Shakespeare notwithstanding, nobody gets assassinated in “The Ides of March,” George Clooney’s smart thriller about a presidential candidate threatened by a sex scandal.
There is plenty of gloom and doom, however. Backroom deals, petty jealousies and broken promises are as plentiful as the stars in the cast, which includes Ryan Gosling, Philip Seymour Hoffman, Paul Giamatti, Evan Rachel Wood and Marisa Tomei.
“The Ides of March” isn’t always plausible -- a Machiavellian plot by a rival campaign manager seems particularly far-fetched -- and some of the characters border on stereotypes. But Clooney (the director, co-writer and co-star) has pulled off a considerable feat, transforming Beau Willimon’s play “Farragut North” into a fast-paced, suspenseful film that bares the underbelly of U.S. politics.
Clooney plays Mike Morris, a liberal governor running for the Democratic nomination. Hoffman is his savvy campaign manager, Gosling his idealistic press secretary and Wood a pretty young intern. Giamatti runs the campaign of Morris’s main opponent, while Tomei is a brash New York Times reporter who gets tipped off about a secret meeting that could embarrass both sides.
The story takes place in March on the eve of the decisive Ohio primary, when strange bedfellows complicate the campaign. Morris’s press secretary has a fling with the intern and learns that she earlier slept with the governor and is now pregnant.
As the primary approaches, Gosling’s character must choose between his idealistic impulses and practical considerations. When he confronts Morris in a dark, empty bar, we get to see the candidate’s win-at-all-costs side.
Hoffman and Giamatti are standouts as the crafty campaign managers, and Gosling strikes the right tone as a man with divided loyalties. Clooney’s part is relatively small, but his smooth directing style makes “The Ides of March” an enjoyable diversion from our real, equally sordid presidential politics.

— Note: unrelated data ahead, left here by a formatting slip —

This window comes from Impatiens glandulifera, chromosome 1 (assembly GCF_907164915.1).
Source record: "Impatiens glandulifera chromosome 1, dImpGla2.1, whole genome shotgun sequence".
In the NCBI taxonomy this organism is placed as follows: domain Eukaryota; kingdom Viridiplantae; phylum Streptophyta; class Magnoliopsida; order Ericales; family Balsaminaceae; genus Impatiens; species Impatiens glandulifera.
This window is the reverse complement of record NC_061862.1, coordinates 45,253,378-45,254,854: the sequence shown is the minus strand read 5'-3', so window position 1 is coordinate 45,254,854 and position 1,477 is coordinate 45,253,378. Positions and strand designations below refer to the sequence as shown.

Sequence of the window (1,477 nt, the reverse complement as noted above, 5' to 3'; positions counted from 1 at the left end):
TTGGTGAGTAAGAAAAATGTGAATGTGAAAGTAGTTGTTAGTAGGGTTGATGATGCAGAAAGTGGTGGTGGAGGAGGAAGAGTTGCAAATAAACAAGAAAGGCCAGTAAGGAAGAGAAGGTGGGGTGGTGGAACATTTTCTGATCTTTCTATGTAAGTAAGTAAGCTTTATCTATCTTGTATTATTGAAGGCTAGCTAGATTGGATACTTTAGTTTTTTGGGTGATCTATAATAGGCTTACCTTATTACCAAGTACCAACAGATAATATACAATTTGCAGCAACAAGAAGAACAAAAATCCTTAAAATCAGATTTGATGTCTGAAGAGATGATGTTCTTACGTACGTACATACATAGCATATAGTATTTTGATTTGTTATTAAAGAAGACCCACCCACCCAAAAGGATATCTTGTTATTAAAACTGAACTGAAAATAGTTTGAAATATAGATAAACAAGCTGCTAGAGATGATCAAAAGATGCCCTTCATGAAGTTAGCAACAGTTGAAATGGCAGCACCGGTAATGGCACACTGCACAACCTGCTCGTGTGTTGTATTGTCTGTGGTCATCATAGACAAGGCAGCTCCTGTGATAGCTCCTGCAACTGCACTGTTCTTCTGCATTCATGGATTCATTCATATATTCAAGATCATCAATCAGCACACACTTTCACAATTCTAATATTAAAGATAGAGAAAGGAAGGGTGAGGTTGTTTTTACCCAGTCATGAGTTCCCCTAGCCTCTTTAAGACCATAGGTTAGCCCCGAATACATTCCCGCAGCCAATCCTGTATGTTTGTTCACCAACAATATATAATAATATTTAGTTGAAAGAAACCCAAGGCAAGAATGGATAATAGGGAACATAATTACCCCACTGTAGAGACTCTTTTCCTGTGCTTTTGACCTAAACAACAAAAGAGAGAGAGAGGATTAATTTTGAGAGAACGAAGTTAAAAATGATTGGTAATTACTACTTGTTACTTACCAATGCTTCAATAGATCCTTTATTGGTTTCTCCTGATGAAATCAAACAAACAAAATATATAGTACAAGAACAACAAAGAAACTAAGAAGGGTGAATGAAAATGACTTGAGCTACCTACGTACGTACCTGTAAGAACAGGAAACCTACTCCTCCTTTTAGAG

“The Ides of March,” from Columbia Pictures, opens tomorrow across the U.S. Rating: ***
What if Butch Cassidy and the Sundance Kid hadn’t died in that 1908 Bolivian shootout made famous in the Oscar-winning film starring Paul Newman and Robert Redford?
That’s the premise of “Blackthorn,” a laconic Western that picks up with Butch (Sam Shepard) living peacefully in a Bolivian village in the 1920s under the alias James Blackthorn.
A homesick Butch decides to return to the U.S., but gets sidetracked by a young robber (Eduardo Noriega) who enlists him to track down $50,000 buried in a mine. They’re chased by a former Pinkerton detective (Stephen Rea) and a posse hired by the mine owners to get their money back.
The Sundance Kid is no longer around, yet we don’t learn his fate until a series of flashbacks let us know what really happened after that gunfight with Bolivian soldiers.
Filmed on location by Spanish director Mateo Gil, “Blackthorn” features gorgeous shots of Bolivia’s vast salt desert, pithy dialogue and an Eastwood-esque performance by Shepard.
“Blackthorn,” from Magnolia Pictures, opens tomorrow in New York and Los Angeles. Rating: ***
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(Rick Warner is the movie critic for Muse, the arts and leisure section of Bloomberg News. Opinions expressed are his own.)